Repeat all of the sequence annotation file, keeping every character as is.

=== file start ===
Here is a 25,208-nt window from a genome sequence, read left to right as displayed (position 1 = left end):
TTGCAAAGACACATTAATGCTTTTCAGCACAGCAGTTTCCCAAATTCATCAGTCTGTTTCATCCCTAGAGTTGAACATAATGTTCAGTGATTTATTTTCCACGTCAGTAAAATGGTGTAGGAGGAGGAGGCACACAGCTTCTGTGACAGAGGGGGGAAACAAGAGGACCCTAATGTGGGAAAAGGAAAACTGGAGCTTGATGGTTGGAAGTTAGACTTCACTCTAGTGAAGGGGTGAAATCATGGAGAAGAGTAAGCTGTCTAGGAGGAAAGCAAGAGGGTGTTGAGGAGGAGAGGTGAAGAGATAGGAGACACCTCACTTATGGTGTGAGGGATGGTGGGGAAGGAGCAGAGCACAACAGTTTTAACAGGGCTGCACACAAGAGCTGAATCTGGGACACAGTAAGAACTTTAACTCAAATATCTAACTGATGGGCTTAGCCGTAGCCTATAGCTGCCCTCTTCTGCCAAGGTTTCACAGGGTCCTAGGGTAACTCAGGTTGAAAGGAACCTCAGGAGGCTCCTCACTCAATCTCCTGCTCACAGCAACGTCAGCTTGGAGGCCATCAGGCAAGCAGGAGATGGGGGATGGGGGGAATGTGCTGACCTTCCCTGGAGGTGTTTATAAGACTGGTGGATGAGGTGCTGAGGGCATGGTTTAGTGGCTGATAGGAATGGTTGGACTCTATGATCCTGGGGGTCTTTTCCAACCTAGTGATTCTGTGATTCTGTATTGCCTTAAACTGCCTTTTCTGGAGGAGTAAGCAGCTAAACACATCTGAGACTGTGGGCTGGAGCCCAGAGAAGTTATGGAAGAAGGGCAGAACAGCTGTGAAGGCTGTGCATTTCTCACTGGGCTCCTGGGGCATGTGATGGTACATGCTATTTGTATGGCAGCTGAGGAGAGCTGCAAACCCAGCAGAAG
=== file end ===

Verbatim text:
Here is a 25,208-nt window from a genome sequence, read left to right as displayed (position 1 = left end):
TTGCAAAGACACATTAATGCTTTTCAGCACAGCAGTTTCCCAAATTCATCAGTCTGTTTCATCCCTAGAGTTGAACATAATGTTCAGTGATTTATTTTCCACGTCAGTAAAATGGTGTAGGAGGAGGAGGCACACAGCTTCTGTGACAGAGGGGGGAAACAAGAGGACCCTAATGTGGGAAAAGGAAAACTGGAGCTTGATGGTTGGAAGTTAGACTTCACTCTAGTGAAGGGGTGAAATCATGGAGAAGAGTAAGCTGTCTAGGAGGAAAGCAAGAGGGTGTTGAGGAGGAGAGGTGAAGAGATAGGAGACACCTCACTTATGGTGTGAGGGATGGTGGGGAAGGAGCAGAGCACAACAGTTTTAACAGGGCTGCACACAAGAGCTGAATCTGGGACACAGTAAGAACTTTAACTCAAATATCTAACTGATGGGCTTAGCCGTAGCCTATAGCTGCCCTCTTCTGCCAAGGTTTCACAGGGTCCTAGGGTAACTCAGGTTGAAAGGAACCTCAGGAGGCTCCTCACTCAATCTCCTGCTCACAGCAACGTCAGCTTGGAGGCCATCAGGCAAGCAGGAGATGGGGGATGGGGGGAATGTGCTGACCTTCCCTGGAGGTGTTTATAAGACTGGTGGATGAGGTGCTGAGGGCATGGTTTAGTGGCTGATAGGAATGGTTGGACTCTATGATCCTGGGGGTCTTTTCCAACCTAGTGATTCTGTGATTCTGTATTGCCTTAAACTGCCTTTTCTGGAGGAGTAAGCAGCTAAACACATCTGAGACTGTGGGCTGGAGCCCAGAGAAGTTATGGAAGAAGGGCAGAACAGCTGTGAAGGCTGTGCATTTCTCACTGGGCTCCTGGGGCATGTGATGGTACATGCTATTTGTATGGCAGCTGAGGAGAGCTGCAAACCCAGCAGAAG